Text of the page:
English shoes, 1760s, silk from early seventeenth century (The Gold Standard exhibition)
Aside from art, country houses and Jane Austen, one of my biggest passions is shoes. I’ve loved shoes since I was very small, the more outlandish and brightly coloured the better, and relished the day that my feet stayed the same size so I could just keep buying more and more pairs, knowing that they would always fit. I think this probably explains why Cinderella is my favourite fairy tale (though shoes made of glass still seem stupidly impractical!).
When I was researching things to do in Toronto, something came up that stopped me in my tracks: the Bata Shoe Museum. A museum dedicated to footwear research, showing the history of shoes, spanning across 4,500 years in their collection of 13,000 items. The collection originated with Sonja Bata, who began her personal collection of shoes in the 1940s, which then expanded so much it became the Bata Shoe Museum Foundation in the 1970s, before the museum opened its doors in 1995. I knew that it would be the place for me (and my love of everything shoe-related).
The museum works on the premise of semi-permanent displays and temporary exhibitions, making sure that lots of their collection sees the light of day at some point. Whilst we were there, they had on a special exhibition called Manolo Blahnik: The Art of Shoes, which is open until January 6th 2019. This was such a great exhibition focussing on the famous shoe designer, his design process and a retrospective of his work. My favourite story from the exhibition is that of when he became a shoe designer: U.S. Vogue editor Diane Vreeland met with Blahnik in 1970 and after admiring his beautiful shoe drawings, told him he should go and learn to be a shoe designer. It’s easy to see how this happened: for me, the star part of the beautiful exhibition were the framed sketches of Blahnik’s designs on the walls. Regardless of the physical shoes on display (of which I of course took many photos), which were stunning, the shoe sketches were works of art in themselves.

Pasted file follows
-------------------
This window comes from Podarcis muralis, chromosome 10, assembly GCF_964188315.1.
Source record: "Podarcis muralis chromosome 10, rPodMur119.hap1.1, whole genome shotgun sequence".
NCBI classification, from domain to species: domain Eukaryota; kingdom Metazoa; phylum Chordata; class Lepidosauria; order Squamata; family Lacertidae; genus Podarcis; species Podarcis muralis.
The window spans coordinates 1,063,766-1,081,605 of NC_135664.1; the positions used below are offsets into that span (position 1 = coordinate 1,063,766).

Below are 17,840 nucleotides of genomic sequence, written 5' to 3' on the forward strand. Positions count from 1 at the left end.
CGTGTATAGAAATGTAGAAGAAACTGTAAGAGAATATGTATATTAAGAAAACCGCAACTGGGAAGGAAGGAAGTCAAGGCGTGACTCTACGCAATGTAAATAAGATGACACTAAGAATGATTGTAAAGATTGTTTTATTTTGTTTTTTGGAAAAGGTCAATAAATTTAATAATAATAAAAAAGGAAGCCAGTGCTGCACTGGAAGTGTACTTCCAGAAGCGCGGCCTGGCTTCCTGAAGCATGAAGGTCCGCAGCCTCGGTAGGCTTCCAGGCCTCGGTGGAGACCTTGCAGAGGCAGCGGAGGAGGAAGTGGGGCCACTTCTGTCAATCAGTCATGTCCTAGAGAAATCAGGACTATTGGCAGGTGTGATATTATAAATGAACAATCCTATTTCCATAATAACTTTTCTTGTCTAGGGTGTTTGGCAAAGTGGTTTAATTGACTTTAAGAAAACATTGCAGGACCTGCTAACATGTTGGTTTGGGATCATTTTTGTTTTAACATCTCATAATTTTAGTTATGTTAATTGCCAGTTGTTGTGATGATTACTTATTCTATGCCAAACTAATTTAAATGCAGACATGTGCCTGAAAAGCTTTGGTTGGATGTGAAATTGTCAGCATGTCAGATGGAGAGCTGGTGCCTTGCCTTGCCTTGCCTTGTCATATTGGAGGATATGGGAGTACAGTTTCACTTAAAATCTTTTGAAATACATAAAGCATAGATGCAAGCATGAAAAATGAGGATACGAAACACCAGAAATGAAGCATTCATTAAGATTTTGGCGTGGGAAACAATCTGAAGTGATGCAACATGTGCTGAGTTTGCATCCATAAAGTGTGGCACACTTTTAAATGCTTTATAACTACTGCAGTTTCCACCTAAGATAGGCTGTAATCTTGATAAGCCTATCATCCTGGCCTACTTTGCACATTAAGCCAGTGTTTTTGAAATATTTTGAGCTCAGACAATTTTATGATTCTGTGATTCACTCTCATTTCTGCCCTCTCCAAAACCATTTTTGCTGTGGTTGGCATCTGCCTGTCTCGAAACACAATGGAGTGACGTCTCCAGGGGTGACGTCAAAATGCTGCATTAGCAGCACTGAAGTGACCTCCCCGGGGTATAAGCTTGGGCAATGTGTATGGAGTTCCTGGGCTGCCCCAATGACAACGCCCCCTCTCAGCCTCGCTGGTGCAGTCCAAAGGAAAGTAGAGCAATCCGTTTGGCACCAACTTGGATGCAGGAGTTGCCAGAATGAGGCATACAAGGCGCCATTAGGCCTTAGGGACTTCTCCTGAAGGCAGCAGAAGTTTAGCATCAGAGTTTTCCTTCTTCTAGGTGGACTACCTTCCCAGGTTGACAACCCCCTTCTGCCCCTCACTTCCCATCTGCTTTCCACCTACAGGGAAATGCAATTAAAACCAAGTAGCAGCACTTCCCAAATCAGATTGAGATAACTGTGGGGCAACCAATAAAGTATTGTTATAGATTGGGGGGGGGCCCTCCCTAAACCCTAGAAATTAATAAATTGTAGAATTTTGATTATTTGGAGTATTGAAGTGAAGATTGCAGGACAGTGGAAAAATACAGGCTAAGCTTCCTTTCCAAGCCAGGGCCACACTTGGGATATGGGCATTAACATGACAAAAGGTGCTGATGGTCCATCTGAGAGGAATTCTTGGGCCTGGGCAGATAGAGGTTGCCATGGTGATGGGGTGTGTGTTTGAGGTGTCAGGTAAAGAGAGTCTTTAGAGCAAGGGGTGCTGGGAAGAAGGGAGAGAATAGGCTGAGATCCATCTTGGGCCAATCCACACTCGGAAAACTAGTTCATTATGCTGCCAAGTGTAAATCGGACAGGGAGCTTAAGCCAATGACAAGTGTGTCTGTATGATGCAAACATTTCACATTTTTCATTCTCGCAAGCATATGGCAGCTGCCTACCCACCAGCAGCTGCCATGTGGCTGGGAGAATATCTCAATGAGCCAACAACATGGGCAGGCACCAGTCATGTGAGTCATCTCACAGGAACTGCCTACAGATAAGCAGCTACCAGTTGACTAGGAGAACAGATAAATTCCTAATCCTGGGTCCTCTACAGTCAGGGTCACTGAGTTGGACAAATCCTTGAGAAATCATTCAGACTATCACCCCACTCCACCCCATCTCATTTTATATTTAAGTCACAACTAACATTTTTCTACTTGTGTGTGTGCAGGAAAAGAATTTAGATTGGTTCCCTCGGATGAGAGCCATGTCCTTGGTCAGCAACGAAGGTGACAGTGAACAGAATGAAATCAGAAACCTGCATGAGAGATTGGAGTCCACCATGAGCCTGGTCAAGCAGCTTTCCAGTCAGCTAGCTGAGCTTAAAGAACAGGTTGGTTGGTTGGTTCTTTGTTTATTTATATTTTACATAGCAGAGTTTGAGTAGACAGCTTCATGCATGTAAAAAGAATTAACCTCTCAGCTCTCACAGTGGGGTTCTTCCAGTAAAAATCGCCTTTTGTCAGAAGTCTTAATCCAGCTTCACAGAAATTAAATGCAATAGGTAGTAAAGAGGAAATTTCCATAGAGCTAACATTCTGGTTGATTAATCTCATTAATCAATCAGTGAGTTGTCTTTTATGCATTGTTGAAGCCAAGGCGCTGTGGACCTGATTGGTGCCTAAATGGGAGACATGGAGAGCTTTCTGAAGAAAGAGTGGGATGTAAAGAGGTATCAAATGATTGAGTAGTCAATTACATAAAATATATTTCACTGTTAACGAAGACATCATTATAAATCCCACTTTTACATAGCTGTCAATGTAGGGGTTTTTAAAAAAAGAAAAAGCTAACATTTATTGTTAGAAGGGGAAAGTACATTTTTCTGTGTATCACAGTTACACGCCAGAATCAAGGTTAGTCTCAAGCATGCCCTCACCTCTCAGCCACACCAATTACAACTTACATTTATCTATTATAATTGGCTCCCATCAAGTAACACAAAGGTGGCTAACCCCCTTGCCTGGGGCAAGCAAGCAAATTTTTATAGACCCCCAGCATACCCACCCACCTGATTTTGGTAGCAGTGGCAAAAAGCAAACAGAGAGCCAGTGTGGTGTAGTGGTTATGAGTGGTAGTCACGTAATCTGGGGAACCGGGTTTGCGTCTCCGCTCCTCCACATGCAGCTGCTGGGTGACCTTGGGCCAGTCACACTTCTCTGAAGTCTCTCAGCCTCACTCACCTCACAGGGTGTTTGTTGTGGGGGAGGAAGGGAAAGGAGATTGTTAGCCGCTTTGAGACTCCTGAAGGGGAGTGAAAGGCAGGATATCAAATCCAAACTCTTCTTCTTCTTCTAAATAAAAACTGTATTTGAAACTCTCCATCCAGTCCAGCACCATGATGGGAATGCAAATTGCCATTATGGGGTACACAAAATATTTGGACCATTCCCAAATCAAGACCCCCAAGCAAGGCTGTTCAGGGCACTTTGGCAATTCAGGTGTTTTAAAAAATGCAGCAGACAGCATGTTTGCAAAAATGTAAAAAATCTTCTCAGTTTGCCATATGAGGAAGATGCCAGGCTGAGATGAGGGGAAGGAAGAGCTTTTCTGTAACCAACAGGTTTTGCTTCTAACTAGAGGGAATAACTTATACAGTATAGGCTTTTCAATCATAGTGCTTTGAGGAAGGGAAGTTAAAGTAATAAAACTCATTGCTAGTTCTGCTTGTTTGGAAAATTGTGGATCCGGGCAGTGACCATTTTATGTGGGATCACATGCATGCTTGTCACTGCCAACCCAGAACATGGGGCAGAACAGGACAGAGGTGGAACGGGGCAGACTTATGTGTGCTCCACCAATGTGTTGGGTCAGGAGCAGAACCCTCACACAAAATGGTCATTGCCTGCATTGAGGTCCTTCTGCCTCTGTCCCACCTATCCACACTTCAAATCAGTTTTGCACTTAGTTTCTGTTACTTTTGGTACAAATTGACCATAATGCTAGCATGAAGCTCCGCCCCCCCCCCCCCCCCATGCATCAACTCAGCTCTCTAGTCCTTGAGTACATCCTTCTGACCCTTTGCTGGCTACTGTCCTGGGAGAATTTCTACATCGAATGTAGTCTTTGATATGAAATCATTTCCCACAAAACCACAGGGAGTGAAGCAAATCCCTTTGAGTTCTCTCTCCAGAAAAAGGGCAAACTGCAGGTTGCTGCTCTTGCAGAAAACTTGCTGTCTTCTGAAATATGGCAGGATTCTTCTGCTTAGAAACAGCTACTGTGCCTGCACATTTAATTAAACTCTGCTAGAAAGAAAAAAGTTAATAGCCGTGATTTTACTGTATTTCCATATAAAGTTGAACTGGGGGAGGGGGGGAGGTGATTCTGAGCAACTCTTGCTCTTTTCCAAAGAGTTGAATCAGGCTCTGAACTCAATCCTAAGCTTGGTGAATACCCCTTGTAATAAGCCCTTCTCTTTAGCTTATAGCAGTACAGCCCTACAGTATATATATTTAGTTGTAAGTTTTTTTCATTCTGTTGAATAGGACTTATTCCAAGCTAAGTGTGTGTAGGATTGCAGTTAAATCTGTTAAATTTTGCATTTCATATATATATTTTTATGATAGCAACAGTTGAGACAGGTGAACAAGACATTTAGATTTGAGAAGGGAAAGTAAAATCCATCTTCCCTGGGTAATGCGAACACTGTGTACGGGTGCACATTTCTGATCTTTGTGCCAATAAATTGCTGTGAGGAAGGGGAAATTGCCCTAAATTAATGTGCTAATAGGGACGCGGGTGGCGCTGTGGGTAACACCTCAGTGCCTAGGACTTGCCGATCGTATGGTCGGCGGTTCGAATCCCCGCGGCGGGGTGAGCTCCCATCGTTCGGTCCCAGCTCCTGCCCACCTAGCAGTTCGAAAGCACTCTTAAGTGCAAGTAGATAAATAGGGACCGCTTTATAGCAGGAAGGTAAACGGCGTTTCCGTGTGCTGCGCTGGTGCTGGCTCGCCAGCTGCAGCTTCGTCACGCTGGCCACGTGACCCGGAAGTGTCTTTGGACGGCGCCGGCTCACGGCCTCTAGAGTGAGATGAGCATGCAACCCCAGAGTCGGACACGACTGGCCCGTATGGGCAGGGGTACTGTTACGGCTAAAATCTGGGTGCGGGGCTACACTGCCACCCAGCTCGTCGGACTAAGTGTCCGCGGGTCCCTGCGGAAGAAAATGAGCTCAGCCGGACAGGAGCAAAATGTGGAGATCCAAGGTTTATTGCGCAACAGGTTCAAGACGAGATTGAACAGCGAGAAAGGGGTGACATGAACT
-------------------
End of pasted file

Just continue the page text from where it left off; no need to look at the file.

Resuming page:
We actually began our visit with the exhibition All About Shoes: Footwear Through the Ages, which was really interesting (and I like to think my boyfriend enjoyed more than he thought he would). It took in shoes from all over the world, showing how styles and types of shoes had developed through time, including high heels, and the various uses of different footwear in different places.
The other two exhibitions on display are Art & Innovation: Traditional Arctic Footwear from the museum collection and The Gold Standard: Glittering Footwear from around the Globe. The Artic Footwear exhibition was really different and interesting, showing the results of several field trips that had been sponsored by the Museum to collect objects from Arctic nations. Not only were there shoes on display, but other garments as well and the tools used to make these items, showing the design and making process going into using such different materials. It showed the different cultures and how these are represented in the various shoes, with some of the pieces being so intricate and so beautiful! There was so much craftsmanship that went into these shoes, I loved looking at them.
Visiting an exhibition about gold and glittering footwear appealed to my inner magpie. It wasn’t just about gorgeous glittery shoes however: it was all about the value of gold, what it meant at various points, places and cultures in history. I think this also highlights something important about the museum: whilst it is a great place to obsess over various beautiful pairs of shoes, as well as gorgeous historical artefacts, it explains the cultural significance of various designs, styles and materials.
I’d definitely recommend visiting the museum, even if you don’t think you’re particularly a fan of shoes – it’s quirky, fun and so many of the pairs of shoes on display are just literal works of art. Find out more about visiting the Bata Shoe Museum here.